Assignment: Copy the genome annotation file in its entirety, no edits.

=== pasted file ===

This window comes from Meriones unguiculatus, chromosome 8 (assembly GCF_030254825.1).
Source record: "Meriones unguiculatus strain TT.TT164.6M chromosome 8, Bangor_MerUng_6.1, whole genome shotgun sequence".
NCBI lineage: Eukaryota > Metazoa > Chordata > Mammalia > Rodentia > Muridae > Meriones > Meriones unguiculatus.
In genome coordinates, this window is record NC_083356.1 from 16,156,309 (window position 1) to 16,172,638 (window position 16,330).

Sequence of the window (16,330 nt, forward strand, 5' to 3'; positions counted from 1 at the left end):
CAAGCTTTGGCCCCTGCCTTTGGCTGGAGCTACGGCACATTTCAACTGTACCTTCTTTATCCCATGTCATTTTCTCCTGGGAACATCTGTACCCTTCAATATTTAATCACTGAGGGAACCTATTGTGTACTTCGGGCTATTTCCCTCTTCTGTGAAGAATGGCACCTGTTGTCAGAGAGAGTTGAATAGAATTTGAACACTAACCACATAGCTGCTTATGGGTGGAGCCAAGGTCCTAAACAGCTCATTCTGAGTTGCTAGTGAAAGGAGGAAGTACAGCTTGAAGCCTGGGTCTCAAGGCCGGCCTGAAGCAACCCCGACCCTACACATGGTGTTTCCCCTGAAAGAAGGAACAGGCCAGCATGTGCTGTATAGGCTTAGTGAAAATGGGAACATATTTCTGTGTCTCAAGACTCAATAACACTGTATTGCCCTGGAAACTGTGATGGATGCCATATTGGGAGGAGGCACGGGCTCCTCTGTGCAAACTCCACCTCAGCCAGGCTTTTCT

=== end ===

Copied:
This window comes from Meriones unguiculatus, chromosome 8 (assembly GCF_030254825.1).
Source record: "Meriones unguiculatus strain TT.TT164.6M chromosome 8, Bangor_MerUng_6.1, whole genome shotgun sequence".
NCBI lineage: Eukaryota > Metazoa > Chordata > Mammalia > Rodentia > Muridae > Meriones > Meriones unguiculatus.
In genome coordinates, this window is record NC_083356.1 from 16,156,309 (window position 1) to 16,172,638 (window position 16,330).

Sequence of the window (16,330 nt, forward strand, 5' to 3'; positions counted from 1 at the left end):
CAAGCTTTGGCCCCTGCCTTTGGCTGGAGCTACGGCACATTTCAACTGTACCTTCTTTATCCCATGTCATTTTCTCCTGGGAACATCTGTACCCTTCAATATTTAATCACTGAGGGAACCTATTGTGTACTTCGGGCTATTTCCCTCTTCTGTGAAGAATGGCACCTGTTGTCAGAGAGAGTTGAATAGAATTTGAACACTAACCACATAGCTGCTTATGGGTGGAGCCAAGGTCCTAAACAGCTCATTCTGAGTTGCTAGTGAAAGGAGGAAGTACAGCTTGAAGCCTGGGTCTCAAGGCCGGCCTGAAGCAACCCCGACCCTACACATGGTGTTTCCCCTGAAAGAAGGAACAGGCCAGCATGTGCTGTATAGGCTTAGTGAAAATGGGAACATATTTCTGTGTCTCAAGACTCAATAACACTGTATTGCCCTGGAAACTGTGATGGATGCCATATTGGGAGGAGGCACGGGCTCCTCTGTGCAAACTCCACCTCAGCCAGGCTTTTCT